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Bionic Ear Created by Princeton Researchers

Research done at Princeton University is bringing the world of Terminator and cyborgs ever closer to us. The Princeton scientists work in cybernetics has resulted in a 3-D printer and a bionic ear, which. Its success, the inventor predicts, will lead to bionic supplements to the human body that empower humans and connect them to the technology world.


The researchers used their 3-D printer to make a a bionic ear. It consisted of an ear-shaped chunk of silicone and bovine cells that were infused with particles of silver in the shape of an antenna. The antenna picks up radio signals and works like an ear; it can receive and transmit sound.

The process worked by putting bovine cells mixed in a liquid gel into a petri dish. This was then placed in the printer and then tiny particles of silver were added. The printer shaped the mixture into an ear and formed the silver into an antenna. The ear was soft and translucent after its formation. For 10 weeks, it was cultivated and continued to grow; its cells multiplied and a flesh color and hardened tissue then formed around the antenna. Graduate student Manu Mannoor explained that a matrix was secreted by the cells, a space between the organism made so that each had their own living space. This is no piece of metal or mechanical hearing aid; this is a living, biological ear. They 3-D printed cells and nanoparticles, and I’m not talking about some invention of theirs, I’m saying they printed a bionic ear using an off-the-shelf printer.

The research team tested the antenna’s abilities to pick up radio signals. They attached electrodes onto the backs of the ears as they were being printed. They then played music such as Beethoven’s “Fur Elise” and watched as the ears responded.  The electrodes transmitted the signal along wires to a set of speakers, and the music flowed out quite perfectly. So perfectly, you might say it’s actually better than the real thing. The scientists proved it is too; the ear can “hear” radio frequencies far beyond the range of normal human capability. It is a fully functioning organ that not only replicates a human ear, but surpasses it using embedded electronics.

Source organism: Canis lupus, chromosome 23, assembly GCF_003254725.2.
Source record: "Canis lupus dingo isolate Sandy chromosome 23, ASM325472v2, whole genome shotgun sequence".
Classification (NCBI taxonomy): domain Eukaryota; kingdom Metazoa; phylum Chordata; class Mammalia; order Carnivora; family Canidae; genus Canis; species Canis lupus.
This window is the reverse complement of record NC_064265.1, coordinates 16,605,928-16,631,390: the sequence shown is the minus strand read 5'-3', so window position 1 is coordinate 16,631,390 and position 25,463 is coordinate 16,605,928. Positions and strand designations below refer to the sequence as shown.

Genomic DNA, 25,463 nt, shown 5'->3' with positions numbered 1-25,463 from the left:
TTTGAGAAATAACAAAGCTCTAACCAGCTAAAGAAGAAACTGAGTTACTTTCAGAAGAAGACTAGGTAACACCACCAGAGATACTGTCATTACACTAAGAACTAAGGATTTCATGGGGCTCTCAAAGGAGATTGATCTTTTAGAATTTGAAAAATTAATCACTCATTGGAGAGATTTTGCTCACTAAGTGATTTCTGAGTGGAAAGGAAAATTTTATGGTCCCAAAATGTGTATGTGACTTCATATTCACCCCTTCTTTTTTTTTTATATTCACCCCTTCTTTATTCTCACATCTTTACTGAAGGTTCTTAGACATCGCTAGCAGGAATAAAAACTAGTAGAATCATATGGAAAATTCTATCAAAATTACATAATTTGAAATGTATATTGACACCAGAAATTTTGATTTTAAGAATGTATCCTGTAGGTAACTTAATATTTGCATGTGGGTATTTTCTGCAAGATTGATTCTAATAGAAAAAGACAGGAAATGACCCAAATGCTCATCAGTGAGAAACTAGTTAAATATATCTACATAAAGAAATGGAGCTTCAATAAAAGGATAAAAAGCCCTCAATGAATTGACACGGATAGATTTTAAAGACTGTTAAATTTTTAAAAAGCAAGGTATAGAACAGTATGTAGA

However, the scientists admit that at this stage, the 3-D ear cannot replace a human ear on a human body. It was, rather, a test for the cybernetic 3-D printer. Cybernetics is about combining biological tissue with electronics and assistant professor of mechanical and aerospace engineering Michael McAlpine was interested in taking the field to a new level. McAlpine led the scientists in their research at Princeton. His primary goal was to explore an efficient and versatile method of combining electronics with tissue, but he believes their success to be only a small step, one that will lead to a great and innovative future.  He stated, “What we really did here was actually more of a proof of concept of the capabilities of 3-D printing.” He went on to explain that most of the time printing is used for passive objects, such as figurines and jewelry, but that this printing was different since it involved living tissue and created an object that was better than a human ear.

McAlpine stated that “there are mechanical and thermal challenges with interfacing electronic materials with bionic materials.” His work, he believes, takes a new approach to those problems. Typically, scientists used a 2-D sheet of electronics and a surface of the tissue; McAlpine’s strategy is to “build and grow the biology up with the electronics synergistically and in a 3-D interwoven format.”

McAlpine also believes that this technology will soon lead to synthetic replacements for actual human functions. He believes such technology as this ear could provide humans with a sixth sense, giving our bodies the ability to connect to electronic devices. He stated, “As this world becomes a more digital and electronic place, I think ultimately we’re going to care less about our traditional five senses and we’re going to want these new senses to give us direct electronic communication with our cellphones and our laptop devices.”

What I get from all of this is that cyborgs are coming. Soon. And anyone, anywhere could end up being one. And also, life could be a whole lot cooler, with sixth senses and technological brothers.